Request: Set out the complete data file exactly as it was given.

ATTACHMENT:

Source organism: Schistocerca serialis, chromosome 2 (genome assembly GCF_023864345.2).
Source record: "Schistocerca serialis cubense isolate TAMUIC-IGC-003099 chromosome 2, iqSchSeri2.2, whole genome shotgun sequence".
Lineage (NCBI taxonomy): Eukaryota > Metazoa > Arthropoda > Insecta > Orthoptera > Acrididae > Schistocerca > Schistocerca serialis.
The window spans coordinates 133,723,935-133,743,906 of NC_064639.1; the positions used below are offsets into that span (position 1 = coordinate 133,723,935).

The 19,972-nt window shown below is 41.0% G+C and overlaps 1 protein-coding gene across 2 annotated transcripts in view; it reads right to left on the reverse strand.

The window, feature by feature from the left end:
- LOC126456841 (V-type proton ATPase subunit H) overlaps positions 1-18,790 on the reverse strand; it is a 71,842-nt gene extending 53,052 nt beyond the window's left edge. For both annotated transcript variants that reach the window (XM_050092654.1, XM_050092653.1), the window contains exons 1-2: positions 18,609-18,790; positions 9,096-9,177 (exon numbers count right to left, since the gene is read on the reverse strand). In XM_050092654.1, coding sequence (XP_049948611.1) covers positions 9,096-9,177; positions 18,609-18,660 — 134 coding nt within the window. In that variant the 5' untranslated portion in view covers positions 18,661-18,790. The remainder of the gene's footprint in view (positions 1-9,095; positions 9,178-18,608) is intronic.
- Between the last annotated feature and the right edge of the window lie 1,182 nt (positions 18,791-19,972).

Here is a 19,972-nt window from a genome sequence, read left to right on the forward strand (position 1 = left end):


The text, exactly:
Source organism: Schistocerca serialis, chromosome 2 (genome assembly GCF_023864345.2).
Source record: "Schistocerca serialis cubense isolate TAMUIC-IGC-003099 chromosome 2, iqSchSeri2.2, whole genome shotgun sequence".
Lineage (NCBI taxonomy): Eukaryota > Metazoa > Arthropoda > Insecta > Orthoptera > Acrididae > Schistocerca > Schistocerca serialis.
The window spans coordinates 133,723,935-133,743,906 of NC_064639.1; the positions used below are offsets into that span (position 1 = coordinate 133,723,935).

The 19,972-nt window shown below is 41.0% G+C and overlaps 1 protein-coding gene across 2 annotated transcripts in view; it reads right to left on the reverse strand.

The window, feature by feature from the left end:
- LOC126456841 (V-type proton ATPase subunit H) overlaps positions 1-18,790 on the reverse strand; it is a 71,842-nt gene extending 53,052 nt beyond the window's left edge. For both annotated transcript variants that reach the window (XM_050092654.1, XM_050092653.1), the window contains exons 1-2: positions 18,609-18,790; positions 9,096-9,177 (exon numbers count right to left, since the gene is read on the reverse strand). In XM_050092654.1, coding sequence (XP_049948611.1) covers positions 9,096-9,177; positions 18,609-18,660 — 134 coding nt within the window. In that variant the 5' untranslated portion in view covers positions 18,661-18,790. The remainder of the gene's footprint in view (positions 1-9,095; positions 9,178-18,608) is intronic.
- Between the last annotated feature and the right edge of the window lie 1,182 nt (positions 18,791-19,972).

Here is a 19,972-nt window from a genome sequence, read left to right on the forward strand (position 1 = left end):